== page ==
Daily Dispatches
A Red Sox fan at Saturday's game at Fenway Park.
Associated Press/Photo by Michael Dwyer
A Red Sox fan at Saturday's game at Fenway Park.

Boston stays strong through sports


As all of Boston went into lockdown during Friday’s manhunt for the remaining bombing suspect, the city’s pro sports franchises followed suit. Baseball’s Red Sox and hockey’s Bruins postponed their games and told players and other employees “to stay home and stay safe.” On Saturday, the morning after Dzhokhar Tsarnaev was apprehended, the clubs returned to action with hopes of helping the city to heal.

“This jersey that we wear today, it doesn’t say Red Sox. It says Boston,” said first baseman/designated hitter David Ortiz during a pregame speech to the 35,152 assembled at Fenway Park Saturday afternoon. “We want to thank you Mayor [Tom] Menino, Gov. [Deval] Patrick, the whole police department for the great job they did this past week. This is our [expletive deleted] city and nobody is going to dictate our freedom. Stay strong.”

The Red Sox went on to defeat the Kansas City Royals 4-3 on an eighth inning home run by Daniel Nava. The clutch homer coming just minutes after Neil Diamond made a surprise appearance to sing the Fenway favorite “Sweet Caroline” between innings.

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Ortiz, a 10-year Boston veteran, apologized for offending some with his profanity, noting his emotions were running extremely high: “It just came out, man. It just came out.”

Across town at the TD Garden, players for the Bruins and the Pittsburgh Penguins arrived at the arena wearing “Boston Strong” T-shirts. The shirts were also sold to fans, with 100 percent of the proceeds going to OneFund, a nonprofit organization founded to help victims of last Monday’s bombing.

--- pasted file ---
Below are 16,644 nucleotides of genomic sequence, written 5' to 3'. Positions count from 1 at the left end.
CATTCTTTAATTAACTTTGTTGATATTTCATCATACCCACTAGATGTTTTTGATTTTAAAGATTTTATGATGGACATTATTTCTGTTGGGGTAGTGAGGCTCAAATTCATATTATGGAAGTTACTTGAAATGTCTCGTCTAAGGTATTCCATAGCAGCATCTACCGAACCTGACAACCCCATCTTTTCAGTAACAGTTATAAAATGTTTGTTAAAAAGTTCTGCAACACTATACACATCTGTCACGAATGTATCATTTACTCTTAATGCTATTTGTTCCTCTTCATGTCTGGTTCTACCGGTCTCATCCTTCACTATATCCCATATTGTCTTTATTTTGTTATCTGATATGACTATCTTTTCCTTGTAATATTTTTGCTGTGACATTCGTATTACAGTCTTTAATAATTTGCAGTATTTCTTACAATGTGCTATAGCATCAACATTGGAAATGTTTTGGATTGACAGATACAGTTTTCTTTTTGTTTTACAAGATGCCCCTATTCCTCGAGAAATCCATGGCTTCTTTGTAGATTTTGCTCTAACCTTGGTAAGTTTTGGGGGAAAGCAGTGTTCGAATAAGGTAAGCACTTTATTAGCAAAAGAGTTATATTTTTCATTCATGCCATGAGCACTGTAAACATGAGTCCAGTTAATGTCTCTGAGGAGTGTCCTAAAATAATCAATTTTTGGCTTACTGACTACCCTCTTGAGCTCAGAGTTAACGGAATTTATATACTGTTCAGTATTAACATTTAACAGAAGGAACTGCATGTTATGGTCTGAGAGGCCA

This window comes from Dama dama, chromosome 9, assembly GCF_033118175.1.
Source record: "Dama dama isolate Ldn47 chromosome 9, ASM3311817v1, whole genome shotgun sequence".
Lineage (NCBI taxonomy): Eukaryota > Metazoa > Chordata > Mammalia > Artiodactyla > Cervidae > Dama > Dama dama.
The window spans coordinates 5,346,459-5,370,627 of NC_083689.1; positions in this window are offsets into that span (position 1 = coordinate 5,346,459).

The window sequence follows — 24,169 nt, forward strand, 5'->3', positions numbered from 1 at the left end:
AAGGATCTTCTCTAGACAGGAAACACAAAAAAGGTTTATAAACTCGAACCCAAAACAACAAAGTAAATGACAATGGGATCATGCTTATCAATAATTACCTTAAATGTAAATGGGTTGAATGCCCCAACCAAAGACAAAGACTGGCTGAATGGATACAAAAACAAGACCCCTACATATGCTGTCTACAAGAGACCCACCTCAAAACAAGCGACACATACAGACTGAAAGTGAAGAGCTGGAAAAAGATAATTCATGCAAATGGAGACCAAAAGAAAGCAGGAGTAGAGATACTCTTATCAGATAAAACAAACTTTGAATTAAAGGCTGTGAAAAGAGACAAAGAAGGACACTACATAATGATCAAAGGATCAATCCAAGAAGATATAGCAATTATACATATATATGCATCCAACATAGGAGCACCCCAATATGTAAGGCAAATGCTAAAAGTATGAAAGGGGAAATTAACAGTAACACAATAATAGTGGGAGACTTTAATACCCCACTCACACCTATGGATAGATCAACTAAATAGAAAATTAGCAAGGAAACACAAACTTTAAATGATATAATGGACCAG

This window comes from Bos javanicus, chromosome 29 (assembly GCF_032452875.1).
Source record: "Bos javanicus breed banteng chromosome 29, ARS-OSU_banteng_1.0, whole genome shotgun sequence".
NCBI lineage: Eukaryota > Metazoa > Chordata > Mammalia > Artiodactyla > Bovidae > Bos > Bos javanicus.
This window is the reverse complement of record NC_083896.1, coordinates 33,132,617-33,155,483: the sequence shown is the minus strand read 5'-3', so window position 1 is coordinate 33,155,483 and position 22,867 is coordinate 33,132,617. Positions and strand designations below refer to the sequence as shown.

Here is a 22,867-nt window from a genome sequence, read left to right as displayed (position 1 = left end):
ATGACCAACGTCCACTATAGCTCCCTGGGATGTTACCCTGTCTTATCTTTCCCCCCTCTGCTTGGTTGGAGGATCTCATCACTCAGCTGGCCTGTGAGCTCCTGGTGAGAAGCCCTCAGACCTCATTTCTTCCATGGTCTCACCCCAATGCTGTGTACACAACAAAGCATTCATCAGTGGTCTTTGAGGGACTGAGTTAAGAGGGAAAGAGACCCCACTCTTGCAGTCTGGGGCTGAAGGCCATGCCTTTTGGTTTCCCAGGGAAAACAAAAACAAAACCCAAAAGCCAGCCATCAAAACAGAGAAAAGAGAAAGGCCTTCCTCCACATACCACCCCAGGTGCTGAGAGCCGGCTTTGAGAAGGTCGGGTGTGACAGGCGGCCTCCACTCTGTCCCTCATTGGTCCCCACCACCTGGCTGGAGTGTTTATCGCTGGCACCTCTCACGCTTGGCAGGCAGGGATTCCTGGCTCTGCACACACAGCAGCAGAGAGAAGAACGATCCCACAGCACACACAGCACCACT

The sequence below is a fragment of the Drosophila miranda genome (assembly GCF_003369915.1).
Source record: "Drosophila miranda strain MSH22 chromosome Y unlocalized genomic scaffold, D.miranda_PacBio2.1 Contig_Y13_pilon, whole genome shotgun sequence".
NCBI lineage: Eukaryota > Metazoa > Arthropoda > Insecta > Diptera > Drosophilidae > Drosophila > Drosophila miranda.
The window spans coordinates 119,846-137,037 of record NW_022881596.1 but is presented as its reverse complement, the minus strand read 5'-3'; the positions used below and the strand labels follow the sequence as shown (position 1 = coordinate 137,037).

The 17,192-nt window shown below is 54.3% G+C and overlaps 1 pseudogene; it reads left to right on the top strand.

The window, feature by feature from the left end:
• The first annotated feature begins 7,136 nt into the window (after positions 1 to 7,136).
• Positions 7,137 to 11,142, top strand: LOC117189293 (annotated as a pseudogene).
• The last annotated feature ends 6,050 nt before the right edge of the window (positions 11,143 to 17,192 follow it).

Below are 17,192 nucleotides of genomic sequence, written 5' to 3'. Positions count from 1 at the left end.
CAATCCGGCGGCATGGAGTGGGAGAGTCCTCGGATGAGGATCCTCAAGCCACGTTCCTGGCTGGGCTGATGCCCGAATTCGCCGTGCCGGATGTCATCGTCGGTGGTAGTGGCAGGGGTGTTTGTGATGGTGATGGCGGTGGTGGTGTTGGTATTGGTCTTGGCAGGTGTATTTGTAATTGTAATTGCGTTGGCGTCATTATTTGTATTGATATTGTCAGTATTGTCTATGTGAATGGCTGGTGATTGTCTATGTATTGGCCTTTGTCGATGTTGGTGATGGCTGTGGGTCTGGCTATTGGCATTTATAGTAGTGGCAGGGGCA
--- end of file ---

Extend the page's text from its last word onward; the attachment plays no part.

“Clearly we were all watching for days, and being here yesterday and being in the hotel, being inside certainly became a part of the situation and part of what the city of Boston was going through,” Penguins coach Dan Bylsma said. “Although we weren’t a part of it, the celebration outside as a city and as a people last night, [we] just feel like it’s a great opportunity to play a game today with the city of Boston and not just against the Bruins but with the city and with the Bruins.”

Prior the 3-2 Bruins victory, the teams and fans participated in a moment of silence and Rene Rancourt sang the national anthem, eventually lowering the microphone and allowing the crowd to sing the final verses themselves. At the close of the song, the arena broke out in chants of “USA, USA, USA.”

The Boston Celtics, opening their playoff series in New York against the Knicks, wore “Boston Stands as One” patches on their uniforms.

“It’s going to be tough, because I don’t think the city really had anything like this happen before,” said Celtics player Jeff Green. “Whatever we can do, whatever I can do, I’m willing to help, because it’s a tough thing to get through.”

The Bruins, Red Sox, and Celtics have each pledged $100,000 in donations to OneFund, as has the Kraft family, owners of the NFL’s New England Patriots based in nearby Foxsborough. Patriots defensive lineman Vince Wilfork announced that all donations made to his foundation between Saturday and the end of April will be donated to victims of the bombings. The Bruins and Red Sox also collected donations from fans Saturday, and the teams will auction off jerseys worn by players that day with the proceeds going to OneFund.

In addition to financial assistance, Boston teams are stepping up to offer emotional support to their wounded city.

“The one thing I sense from our team is we have the ability to maybe help people heal and find some reason to smile again by representing our city properly,” Bruins coach Claude Julien said. “To me, this is a time when you’re proud to be associated with a professional team.”

Zachary Abate
Zachary Abate

Zachary is a sports fanatic working as a WORLD intern out of Purcellville, Va. He currently studies at Patrick Henry College.


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